• Clarissa K

The Progress Essays' Introduction

Updated: Aug 28, 2020

“It had this feeling of a freight train leaving the station at light speed. You better jump on or jump off fast.” – Don Hahn, Waking Sleeping Beauty.

I’ve come to think of myself as a “Disney Parks Essencist” – In other words, I believe destruction in theme park design is not determined by a lessening popularity level of intellectual property, nor the approach of waiting for the attraction to rot to replace, but rather the understanding the attraction’s “essence” – the purpose and meaning in that attraction’s home park or resort and what it was meant to do when it premiered to guests. This is done knowing not only its financial or overall purpose within a park, but it’s storytelling identity.

To me, it’s always a “What is the essence of this attraction that makes it so great? What makes it Disney? What is a “Disney” level attraction? Is the format able to adapt? Can we progress?

As a sincere Disney Parks fan, I think it is time to look at the playing field on what progress looks like, done right, and with a purpose. The Princess and the Frog vs. Splash debates may have brought a large concurrence to theming in Disneyland’s New Orleans Square, but spared the balance within Critter Country and Frontierland. This brought a new question to fans: When is progress out of control? Is killing history progress? When in Progress good? When is it bad?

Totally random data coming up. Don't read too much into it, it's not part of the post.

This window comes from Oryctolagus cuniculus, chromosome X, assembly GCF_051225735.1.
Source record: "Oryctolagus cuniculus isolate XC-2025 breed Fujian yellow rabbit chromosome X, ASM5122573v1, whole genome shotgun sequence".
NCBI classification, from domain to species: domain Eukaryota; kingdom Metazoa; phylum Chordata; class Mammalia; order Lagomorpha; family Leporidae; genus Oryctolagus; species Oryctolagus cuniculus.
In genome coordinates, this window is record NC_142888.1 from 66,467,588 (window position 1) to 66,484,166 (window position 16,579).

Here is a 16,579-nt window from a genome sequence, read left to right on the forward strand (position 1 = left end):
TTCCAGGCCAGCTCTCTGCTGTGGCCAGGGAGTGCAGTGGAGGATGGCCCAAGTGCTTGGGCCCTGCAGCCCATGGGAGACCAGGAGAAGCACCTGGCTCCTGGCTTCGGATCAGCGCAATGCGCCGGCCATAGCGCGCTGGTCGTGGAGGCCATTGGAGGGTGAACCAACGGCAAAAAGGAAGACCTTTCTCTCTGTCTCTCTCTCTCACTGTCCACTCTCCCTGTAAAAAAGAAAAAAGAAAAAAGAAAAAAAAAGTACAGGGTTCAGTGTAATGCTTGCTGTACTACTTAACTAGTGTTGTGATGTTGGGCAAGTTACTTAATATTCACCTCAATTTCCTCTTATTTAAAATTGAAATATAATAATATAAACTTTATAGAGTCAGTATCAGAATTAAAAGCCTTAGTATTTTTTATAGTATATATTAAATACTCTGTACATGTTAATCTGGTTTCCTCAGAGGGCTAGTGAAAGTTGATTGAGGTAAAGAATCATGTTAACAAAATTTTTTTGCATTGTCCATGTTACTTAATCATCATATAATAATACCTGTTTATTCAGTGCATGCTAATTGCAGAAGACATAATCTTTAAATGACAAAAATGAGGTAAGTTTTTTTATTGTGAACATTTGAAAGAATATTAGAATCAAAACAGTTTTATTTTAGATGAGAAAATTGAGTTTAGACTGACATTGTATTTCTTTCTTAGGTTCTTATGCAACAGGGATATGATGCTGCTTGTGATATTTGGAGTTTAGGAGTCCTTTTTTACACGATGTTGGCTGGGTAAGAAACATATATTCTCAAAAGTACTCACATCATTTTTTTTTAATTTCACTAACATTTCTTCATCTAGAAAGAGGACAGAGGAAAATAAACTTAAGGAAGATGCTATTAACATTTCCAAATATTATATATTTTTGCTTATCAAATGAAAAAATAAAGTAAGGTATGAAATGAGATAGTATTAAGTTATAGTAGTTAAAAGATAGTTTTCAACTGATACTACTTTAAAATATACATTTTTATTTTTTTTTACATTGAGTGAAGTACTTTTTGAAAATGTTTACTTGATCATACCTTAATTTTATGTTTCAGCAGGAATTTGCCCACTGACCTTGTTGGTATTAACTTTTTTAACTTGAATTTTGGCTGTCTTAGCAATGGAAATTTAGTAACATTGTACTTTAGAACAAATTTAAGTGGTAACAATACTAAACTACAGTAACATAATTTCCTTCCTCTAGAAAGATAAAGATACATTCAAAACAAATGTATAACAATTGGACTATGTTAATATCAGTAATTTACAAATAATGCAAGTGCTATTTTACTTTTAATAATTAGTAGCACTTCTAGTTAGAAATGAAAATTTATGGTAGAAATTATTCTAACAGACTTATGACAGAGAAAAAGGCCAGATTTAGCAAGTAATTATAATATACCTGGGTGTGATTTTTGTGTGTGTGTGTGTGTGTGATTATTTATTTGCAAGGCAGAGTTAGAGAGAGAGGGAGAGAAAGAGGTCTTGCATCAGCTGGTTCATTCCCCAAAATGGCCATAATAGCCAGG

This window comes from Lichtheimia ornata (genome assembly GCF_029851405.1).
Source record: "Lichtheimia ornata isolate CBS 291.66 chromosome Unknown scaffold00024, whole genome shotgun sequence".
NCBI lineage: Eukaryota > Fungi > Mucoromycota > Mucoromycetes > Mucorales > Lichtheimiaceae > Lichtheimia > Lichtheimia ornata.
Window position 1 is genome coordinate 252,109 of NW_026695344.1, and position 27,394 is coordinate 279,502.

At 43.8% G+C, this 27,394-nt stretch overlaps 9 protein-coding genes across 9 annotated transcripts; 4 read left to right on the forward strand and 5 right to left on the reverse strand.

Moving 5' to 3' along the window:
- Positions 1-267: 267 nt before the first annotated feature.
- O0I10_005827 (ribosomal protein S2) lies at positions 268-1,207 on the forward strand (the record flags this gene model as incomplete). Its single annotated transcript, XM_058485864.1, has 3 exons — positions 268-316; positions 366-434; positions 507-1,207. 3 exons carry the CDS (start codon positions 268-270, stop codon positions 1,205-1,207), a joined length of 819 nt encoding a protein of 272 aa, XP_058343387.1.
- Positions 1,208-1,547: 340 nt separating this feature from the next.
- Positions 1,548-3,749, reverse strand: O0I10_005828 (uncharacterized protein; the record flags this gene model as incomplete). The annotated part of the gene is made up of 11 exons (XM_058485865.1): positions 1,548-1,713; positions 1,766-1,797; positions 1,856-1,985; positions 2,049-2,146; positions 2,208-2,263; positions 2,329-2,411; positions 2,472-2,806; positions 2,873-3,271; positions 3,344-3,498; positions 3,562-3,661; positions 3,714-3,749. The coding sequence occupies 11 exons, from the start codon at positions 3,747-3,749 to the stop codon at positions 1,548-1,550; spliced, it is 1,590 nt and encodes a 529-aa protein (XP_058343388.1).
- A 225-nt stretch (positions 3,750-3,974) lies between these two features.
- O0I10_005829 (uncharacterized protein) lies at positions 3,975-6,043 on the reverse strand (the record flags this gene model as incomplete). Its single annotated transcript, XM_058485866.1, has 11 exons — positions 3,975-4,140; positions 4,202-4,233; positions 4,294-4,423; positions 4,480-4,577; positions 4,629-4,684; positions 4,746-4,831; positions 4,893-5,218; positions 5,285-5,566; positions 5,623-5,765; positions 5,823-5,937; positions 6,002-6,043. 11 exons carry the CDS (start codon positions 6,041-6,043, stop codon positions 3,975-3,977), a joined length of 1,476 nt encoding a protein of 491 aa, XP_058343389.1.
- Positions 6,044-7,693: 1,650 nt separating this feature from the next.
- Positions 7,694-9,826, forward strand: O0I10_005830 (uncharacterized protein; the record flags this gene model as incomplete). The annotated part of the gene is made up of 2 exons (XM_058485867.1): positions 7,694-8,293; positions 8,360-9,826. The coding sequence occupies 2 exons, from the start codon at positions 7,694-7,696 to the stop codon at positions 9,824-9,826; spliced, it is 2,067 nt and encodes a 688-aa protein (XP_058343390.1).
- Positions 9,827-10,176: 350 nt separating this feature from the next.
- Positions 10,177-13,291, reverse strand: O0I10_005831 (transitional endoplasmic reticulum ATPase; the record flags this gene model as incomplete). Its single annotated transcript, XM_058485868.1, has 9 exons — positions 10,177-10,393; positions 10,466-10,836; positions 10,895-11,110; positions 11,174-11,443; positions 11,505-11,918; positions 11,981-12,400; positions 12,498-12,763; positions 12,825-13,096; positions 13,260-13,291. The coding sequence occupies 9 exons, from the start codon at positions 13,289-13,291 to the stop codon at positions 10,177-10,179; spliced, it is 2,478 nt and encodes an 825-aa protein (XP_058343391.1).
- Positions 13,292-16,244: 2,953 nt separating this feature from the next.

Why is it okay to rip out The Great Movie Ride, but guns-a-blazin’ with Splash Mountain?

These Progress Essays are rooted in the question of a fans’ apocalyptic nightmare of replacing classic attractions at Disney Parks and Resorts Worldwide – though not currently necessary, this poses questions and answer to what it could not only look like, but can it be done correctly, wisely, and keep Disney “essence.” Is the Essence of the Magic Kingdom in It’s a Small World? Or can the carrying of a smile in a different attraction be just enough to label it as having that Disney “essence”

Classics will be taken away. You can’t fight classics with classics. This will be controversial, this will confuse fans’ beliefs, this will be out of the box thinking and ingenuity looking forward.

But isn’t all Progress?

The reason for the previous quote above by Don Hahn really defines where Disney parks are at. Disney’s in-between a change in leadership and direction, which boils down to focus and delivery. How do you carry storytelling on you while trying to jump into the train car while it takes off?

So, let’s start with the right side of Magic Kingdom since currently, that’s where most of the park is looking to be updated.

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